When managing someone else’s financial affairs turns “Toxic”

When managing someone else’s financial affairs turns “Toxic”

As the world receives the news today that Britney Spears’ high profile application to remove her father from his role in her conservatorship is denied, we look at what the equivalent of a conservatorship would be in England and how the situation may differ if Britney lived over here and was under the British legal system.

What is a conservatorship?

A conservatorship in the US is granted by a court for individuals who are unable to make their own decisions, like those with a lack of capacity caused by dementia or other mental illnesses. Either an individual or organisation (or both) can be appointed as conservator for someone who is unable to make decisions for themselves. A conservatorship can be split into two parts – dealing with a person’s estate and finances, and dealing with someone’s personal needs and welfare.

What is the UK equivalent to a conservatorship?

In England and Wales, the equivalent of a conservatorship is a deputyship. A deputyship order is made by the Court of Protection to appoint a deputy (or a number of co-deputies) to make decisions for someone who has lost capacity to make decisions regarding their property and affairs or health and welfare.

The Mental Capacity Act (2005) in England and Wales provides that a person is presumed to have mental capacity, unless, following an assessment, it is concluded that they do not. The level of capacity required to do different things also varies. For example, a person may have capacity to choose to get married but not have the necessary level of capacity to handle their property and financial affairs.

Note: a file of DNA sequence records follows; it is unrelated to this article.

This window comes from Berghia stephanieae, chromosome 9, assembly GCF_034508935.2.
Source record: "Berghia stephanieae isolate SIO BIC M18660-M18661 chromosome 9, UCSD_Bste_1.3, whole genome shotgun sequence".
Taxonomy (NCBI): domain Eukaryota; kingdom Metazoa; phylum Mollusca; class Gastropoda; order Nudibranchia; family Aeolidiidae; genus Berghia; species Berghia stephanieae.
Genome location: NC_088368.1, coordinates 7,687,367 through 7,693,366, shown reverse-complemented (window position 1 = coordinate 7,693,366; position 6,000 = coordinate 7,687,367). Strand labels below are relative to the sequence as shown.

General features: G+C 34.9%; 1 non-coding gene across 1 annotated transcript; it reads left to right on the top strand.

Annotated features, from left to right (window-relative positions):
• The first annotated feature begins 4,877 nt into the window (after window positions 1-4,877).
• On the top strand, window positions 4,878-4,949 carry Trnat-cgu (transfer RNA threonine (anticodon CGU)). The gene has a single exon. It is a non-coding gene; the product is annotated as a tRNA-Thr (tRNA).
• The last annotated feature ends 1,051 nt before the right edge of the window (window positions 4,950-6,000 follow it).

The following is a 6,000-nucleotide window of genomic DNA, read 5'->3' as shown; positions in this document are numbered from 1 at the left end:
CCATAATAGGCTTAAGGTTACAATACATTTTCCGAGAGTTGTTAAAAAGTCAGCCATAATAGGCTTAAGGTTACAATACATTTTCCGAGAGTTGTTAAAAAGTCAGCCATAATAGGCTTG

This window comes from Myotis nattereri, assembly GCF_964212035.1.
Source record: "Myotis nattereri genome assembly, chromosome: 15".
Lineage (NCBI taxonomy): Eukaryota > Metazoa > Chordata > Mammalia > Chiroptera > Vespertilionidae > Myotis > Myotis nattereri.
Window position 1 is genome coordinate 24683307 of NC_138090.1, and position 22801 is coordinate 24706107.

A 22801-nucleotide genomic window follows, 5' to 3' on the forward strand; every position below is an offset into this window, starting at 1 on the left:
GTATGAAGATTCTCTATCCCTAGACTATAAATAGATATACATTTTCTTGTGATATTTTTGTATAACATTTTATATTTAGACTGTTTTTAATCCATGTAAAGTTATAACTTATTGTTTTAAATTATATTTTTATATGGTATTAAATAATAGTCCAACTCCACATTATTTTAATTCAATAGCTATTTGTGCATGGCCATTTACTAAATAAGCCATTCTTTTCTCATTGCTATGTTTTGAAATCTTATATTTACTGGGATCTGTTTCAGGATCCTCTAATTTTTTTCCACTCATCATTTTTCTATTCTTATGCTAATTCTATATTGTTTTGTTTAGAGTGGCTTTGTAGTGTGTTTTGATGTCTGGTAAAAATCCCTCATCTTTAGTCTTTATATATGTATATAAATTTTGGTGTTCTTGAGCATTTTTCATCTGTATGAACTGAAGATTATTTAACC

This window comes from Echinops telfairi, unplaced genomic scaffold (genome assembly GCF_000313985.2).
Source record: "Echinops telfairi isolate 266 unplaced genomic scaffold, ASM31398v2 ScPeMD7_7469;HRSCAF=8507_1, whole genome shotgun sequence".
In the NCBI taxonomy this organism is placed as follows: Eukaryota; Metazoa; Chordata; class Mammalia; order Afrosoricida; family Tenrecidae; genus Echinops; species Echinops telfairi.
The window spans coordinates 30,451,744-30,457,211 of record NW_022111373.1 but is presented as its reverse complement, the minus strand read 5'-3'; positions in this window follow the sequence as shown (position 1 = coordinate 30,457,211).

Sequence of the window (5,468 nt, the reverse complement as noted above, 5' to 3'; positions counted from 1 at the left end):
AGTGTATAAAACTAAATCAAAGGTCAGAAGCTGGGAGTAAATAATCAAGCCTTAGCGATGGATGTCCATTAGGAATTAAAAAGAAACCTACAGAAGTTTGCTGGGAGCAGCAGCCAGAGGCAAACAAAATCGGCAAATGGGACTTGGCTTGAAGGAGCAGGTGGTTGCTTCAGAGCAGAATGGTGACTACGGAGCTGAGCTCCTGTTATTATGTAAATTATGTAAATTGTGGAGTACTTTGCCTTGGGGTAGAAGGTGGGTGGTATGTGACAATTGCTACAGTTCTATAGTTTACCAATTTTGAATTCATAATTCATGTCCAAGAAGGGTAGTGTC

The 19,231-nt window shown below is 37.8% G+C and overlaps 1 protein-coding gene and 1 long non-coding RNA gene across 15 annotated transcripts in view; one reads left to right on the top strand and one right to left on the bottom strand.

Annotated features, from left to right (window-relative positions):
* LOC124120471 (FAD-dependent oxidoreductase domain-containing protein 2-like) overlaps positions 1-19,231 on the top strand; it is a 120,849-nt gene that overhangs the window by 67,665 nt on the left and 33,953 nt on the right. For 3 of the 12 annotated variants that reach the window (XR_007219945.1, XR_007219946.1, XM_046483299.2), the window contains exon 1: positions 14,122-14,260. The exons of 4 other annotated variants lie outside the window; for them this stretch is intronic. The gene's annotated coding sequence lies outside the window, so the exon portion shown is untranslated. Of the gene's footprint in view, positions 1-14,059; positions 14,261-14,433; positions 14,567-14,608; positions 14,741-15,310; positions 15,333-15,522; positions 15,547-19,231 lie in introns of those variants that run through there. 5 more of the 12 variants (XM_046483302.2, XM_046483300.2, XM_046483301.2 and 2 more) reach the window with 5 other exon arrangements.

As with conservatorships, the appointed deputy or deputies can be individuals, including family members, or professional deputies, including solicitors or court-approved panel deputies. This appears very similar to conservatorships in the US.

Whilst both conservatorships and deputyships are ordered by the court, in England and Wales the court will only make a deputyship order with evidence of a capacity assessment concluding that the person lacks capacity to make those decisions for themselves. Much of the detail in Britney’s recent case remains private (as it should do), however, if the case was to be heard in the Court of Protection here, the court would closely consider whether there have been any changes to Britney’s capacity since the original conservatorship was put in place (back in 2008), particularly where Britney expresses her wishes and argues that she has the required capacity to make those decisions herself.

If the Court of Protection concludes that a person has capacity to make those decisions themselves, there is very little anyone can do to impose decisions on them regarding their health and welfare or property and affairs.

English courts are keen for individuals to retain as much control as possible over their own finances and welfare decisions. Deputyship orders are only put in place for individuals who lack the necessary mental capacity and do not have a valid power of attorney already in place. Deputies are under a duty to consult with the person on decisions wherever possible and always act in their best interests.

If you have any concerns regarding a deputyship order in place that is affecting you or a loved one, or if you are a deputy for someone and a dispute has arisen, please do get in touch with our contentious Court of Protection team at Lime Solicitors for assistance. Call us free on 0808 164 0808 or request a call back, and one of our team will call you.

About the Author

Jemima Barnes

Jemima Barnes

Solicitor - Inheritance Disputes

Jemima is a solicitor in our contentious probate team